Stories of Chimpanzees

Stories of Chimpanzees

Ch. 562*: Too much for too long

Jeannie’s Story

Jeannie was born on October 7, 1975, most likely in a lab. When she was only six years old, her owners, pharmaceutical company Merck, Sharp & Dohme, donated her to the Buckshire Corporation, a private lab.

In 1988, Jeannie entered New York University’s Laboratory for Experimental Medicine and Surgery in Primates (LEMSIP). In 1993, when she was 18 years old, Jeannie was infected with HIV. For the next two years, she endured intensive studies and suffered indignities. Records show that Jeannie was repeatedly given vaginal washes and cervical biopsies. She often needed to be treated for self-inflicted wounds and suffered from anorexia—refusing to eat.

In 1995, as her stress and inability to cope mounted, she had a “nervous breakdown,” and spent the next two years heavily medicated for anxiety. However, the medication did not help or prevent her from having episodes during which she screamed, ripped off her fingernails, and thrashed out at anyone who came near. Nor did her emotionally debilitated condition get her released from the lab sooner.

When LEMSIP closed, Jeannie was rescued into sanctuary at Fauna Foundation where her caregivers ensured that she received love, respect, and everything she needed to continue on her road to recovery.

Jeannie Chimpanzee Before
Photo: © Fauna Foundation

Fauna Foundation’s director Gloria Grow has asked us to let our website visitors and supporters know that on January 1, 2007, her beloved Jeannie died. She was 31 years old. Gloria stayed very close by her as Jeannie began to show some very concerning symptoms. She had round the clock care…but Jeannie’s progress was up, then down again. She was growing weaker and on the evening of New Year’s Day, Jeannie left the struggle behind her. Life changed for Jeannie when she met Gloria. Life changed for Gloria when she met Jeannie. Together they have helped us all come to know the truth about life in a lab and the hardships that endure long after, as well as the many gentle, loving and joyful moments that rescue holds. Jeannie has been and will always be an inspiration for all us. She will be remembered at every step of our campaign to end the use of chimpanzees in research. Her dignity in the face of her painful history and her recovery in sanctuary from the emotional scars of her trauma remind us of how important our work is for all of those remaining in labs.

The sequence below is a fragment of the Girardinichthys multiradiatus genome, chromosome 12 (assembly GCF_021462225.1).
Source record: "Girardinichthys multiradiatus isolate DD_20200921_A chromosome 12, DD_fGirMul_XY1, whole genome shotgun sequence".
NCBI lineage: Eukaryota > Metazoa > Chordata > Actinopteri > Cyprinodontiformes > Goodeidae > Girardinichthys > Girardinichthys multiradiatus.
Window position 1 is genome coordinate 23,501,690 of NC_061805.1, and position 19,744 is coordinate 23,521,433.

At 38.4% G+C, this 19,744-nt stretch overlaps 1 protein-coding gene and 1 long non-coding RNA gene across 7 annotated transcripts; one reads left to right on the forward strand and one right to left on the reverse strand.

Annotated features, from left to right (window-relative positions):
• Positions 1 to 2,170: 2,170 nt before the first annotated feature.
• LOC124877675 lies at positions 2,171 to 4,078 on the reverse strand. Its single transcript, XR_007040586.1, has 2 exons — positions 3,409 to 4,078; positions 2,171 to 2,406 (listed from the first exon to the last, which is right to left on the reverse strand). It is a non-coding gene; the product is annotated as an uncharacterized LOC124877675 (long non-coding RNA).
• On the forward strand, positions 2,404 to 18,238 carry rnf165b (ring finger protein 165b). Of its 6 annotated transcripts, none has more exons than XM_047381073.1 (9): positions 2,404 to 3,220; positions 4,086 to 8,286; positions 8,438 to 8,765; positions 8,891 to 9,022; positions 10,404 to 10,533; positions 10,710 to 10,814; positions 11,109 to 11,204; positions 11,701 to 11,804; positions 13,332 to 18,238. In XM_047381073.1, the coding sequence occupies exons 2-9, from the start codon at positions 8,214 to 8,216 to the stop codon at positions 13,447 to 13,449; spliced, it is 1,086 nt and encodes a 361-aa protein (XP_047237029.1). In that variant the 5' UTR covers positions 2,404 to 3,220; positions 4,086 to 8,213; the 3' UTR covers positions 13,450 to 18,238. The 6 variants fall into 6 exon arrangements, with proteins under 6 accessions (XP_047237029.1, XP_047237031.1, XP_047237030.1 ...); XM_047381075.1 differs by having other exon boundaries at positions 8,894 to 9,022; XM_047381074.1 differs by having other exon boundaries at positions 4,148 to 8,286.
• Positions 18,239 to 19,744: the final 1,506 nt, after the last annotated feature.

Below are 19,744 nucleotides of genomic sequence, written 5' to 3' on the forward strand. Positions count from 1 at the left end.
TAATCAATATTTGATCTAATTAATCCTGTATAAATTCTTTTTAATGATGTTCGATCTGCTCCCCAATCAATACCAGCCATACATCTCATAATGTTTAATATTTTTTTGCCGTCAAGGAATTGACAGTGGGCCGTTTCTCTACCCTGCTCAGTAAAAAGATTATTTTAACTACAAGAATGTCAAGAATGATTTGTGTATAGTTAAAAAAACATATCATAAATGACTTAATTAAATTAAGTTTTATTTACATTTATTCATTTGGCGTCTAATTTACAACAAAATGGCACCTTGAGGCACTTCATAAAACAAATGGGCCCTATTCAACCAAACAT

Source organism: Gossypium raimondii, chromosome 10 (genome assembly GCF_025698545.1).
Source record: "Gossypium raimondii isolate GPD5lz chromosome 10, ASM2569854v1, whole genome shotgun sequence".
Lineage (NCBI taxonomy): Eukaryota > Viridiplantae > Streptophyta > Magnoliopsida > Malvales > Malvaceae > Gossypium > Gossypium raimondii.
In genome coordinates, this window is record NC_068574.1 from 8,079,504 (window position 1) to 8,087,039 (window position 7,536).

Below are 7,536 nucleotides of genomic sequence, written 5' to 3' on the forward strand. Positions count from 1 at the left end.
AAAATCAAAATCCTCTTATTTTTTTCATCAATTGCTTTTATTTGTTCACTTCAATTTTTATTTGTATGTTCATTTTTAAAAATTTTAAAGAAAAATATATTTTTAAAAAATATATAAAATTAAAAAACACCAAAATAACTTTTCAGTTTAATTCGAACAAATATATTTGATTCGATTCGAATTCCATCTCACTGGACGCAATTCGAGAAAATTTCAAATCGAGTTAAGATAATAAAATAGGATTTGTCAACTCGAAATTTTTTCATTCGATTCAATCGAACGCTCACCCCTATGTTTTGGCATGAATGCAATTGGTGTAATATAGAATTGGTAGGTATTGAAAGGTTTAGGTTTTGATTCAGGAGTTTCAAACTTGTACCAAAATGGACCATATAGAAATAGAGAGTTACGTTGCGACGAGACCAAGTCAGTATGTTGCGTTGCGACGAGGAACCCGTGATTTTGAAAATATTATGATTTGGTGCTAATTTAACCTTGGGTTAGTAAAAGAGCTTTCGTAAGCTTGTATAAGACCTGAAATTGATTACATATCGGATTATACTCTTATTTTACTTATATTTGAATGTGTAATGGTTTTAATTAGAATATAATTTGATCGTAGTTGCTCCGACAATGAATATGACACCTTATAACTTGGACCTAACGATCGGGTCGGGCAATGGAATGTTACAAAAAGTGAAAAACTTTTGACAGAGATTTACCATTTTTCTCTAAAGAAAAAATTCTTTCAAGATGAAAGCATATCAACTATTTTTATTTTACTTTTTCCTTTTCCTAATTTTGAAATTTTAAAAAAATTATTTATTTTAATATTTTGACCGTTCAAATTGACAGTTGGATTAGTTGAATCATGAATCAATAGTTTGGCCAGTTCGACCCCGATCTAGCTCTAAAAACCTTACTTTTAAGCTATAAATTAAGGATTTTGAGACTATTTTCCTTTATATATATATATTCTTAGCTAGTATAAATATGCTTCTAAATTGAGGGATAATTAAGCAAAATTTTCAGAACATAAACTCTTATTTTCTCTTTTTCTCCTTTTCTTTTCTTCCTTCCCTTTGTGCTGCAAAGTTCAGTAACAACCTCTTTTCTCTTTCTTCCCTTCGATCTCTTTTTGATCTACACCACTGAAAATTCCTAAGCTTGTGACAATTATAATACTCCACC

She will be deeply missed.

Jeannie Chimpanzee
Photo: © Fauna Foundation

For our visitors who have adopted Jeannie (Jean): please let Fauna know if you would like your adoption donation to be in memory of Jeannie or if you would like it to be used to adopt one of Jeannie’s best friends: Sue Ellen, Tom, Jethro or Yoko. Contact

Jeannie loved the fresh, cool morning air. She ran outside and rolled down the path. She stretched her arms and legs, wriggling on the cool surface. She made content sounds as she enjoyed the smells and sensations of the sun and wind.

Although she was eventually rescued into sanctuary at Fauna Foundation, for too long Jeannie was denied the most basic pleasures, even fresh air. Jeannie’s retirement to sanctuary might never have happened as she was declared unsuitable for release and was almost left behind at the Laboratory for Experimental Medicine and Surgery in Primates (LEMSIP). She was being considered for “humane” euthanasia. Jeannie had reached her breaking point, and could no longer cope in the lab, as described by Gloria Grow at Fauna: